There are many Frida Kahlos inside the Brooklyn Museum’s Frida Kahlo: Appearances Can Be Deceiving. There is a diminutive Asian girl with a crown of braids, dressed in a long red skirt and embroidered blouse. There is a tall blond man with fine penciled unibrow, a headband with enormous flowers, red kitten heels. Kahlo stretches across T-shirts of little girls on tiptoes, across bags, phone cases, the red painted lips of gallery-goers and the flowers in their hair.
The exhibition, which opened originally in Mexico City (2012) and then London (2018), subverts our assumed ideas of art. It displays not so much the artist’s work, but rather her persona: photographs, jewelry, clothing, makeup, home relics and sketches done by her and of her. It is a meditation on the quotidian that made Kahlo.
As the gallery fills with Kahlo copies, it is clear the space functions in some ways as a hall of mirrors. The guests see themselves in the sketches of her done by other artists, in the pictures of her that adorn walls. They crowd around photos, their own reflections overlapping: Kahlo smiling coquettishly at lover Julien Levy, in the arms of Diego Rivera her husband, dressed as a young boy for her photographer father. Even behind the rows and rows of her outfits are angled mirrors reflecting you back to yourself. One of her casts, worn to repair her spine after a debilitating trolley accident, has tiny mirrors encased as well. It seems Kahlo herself was premonitorily in on the game.
Kahlo, known in part for her self-portraits, would have perhaps embraced our “selfie” culture and seen it as a desire to reclaim spaces and identity. The exhibition does a careful job of showing us how Kahlo navigated this herself: her Mexicanidad exemplified through indigenous clothing in lieu of European, her gender-bending outfits, disability advocacy creations like a prosthetic limb attached to a red lace-up boot, her long letters speaking of revolution.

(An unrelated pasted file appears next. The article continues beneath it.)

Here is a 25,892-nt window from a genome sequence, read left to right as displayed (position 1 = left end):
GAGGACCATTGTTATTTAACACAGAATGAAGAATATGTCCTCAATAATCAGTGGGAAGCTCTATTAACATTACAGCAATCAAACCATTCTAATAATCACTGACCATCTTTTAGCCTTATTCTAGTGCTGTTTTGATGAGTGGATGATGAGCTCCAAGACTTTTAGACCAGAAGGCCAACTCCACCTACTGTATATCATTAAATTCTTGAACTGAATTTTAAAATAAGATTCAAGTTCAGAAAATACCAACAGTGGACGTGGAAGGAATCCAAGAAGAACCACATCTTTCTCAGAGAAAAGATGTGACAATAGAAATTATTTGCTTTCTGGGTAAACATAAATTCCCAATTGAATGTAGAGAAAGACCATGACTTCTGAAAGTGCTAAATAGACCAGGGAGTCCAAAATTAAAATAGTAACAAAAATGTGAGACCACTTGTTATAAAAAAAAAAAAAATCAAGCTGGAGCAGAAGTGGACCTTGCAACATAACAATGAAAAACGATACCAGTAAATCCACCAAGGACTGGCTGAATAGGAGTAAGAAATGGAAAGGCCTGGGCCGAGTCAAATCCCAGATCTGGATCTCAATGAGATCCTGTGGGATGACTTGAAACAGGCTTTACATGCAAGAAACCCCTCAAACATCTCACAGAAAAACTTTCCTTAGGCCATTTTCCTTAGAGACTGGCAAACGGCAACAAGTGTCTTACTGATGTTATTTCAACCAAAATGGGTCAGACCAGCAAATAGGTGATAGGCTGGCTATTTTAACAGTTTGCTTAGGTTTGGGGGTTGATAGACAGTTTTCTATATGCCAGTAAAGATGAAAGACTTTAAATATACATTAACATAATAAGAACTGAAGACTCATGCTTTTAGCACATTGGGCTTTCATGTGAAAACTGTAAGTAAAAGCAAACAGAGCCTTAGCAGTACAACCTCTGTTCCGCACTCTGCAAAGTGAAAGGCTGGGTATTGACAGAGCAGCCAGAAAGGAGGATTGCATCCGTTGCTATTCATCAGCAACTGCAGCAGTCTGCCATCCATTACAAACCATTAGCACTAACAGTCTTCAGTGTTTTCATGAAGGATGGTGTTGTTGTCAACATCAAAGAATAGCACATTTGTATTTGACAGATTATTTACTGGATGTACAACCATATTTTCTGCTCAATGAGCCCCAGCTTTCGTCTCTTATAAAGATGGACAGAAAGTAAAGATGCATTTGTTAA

Though it can’t be said whether a comparable male artist’s life would be replicated through the clothing they wore or the Revlon pink lipstick they chose, the exhibition curation nods to the world from which Kahlo came and transgressed. A Vogue article on display done on Kahlo in 1937 speaks to this: “Not all Mexicans are picturesque Indians in big straw hats. There is actually a group of what, for a more pleasing term, must be called ‘society.’” Kahlo, a gender-fluid socialist anti-colonialist, redefined perceptions of Mexicans in America and of Mexicans in Mexico. It is clear her appearance is of the utmost importance; Kahlo’s self-curated identity upset and excited a generation with limited codes for what “society” could be.
The vulnerability of Kahlo is also fully expressed. Rivera and Kahlo’s devastating relationship which she describes as the other “grave accident in my life,” is as present in the room as her successes— through doting home movies, documented love affairs and battles over artistic achievements. There are files pertaining to her arduous health problems alongside the bottles of medicine from her cabinet. Yet, everywhere, there is Kahlo smiling, laughing, becoming. It is this multidimensionality, this rendering of the artist as many things, that brings life to the exhibition. It is also these gallery goers who in Kahlo see something, something which somehow includes themselves.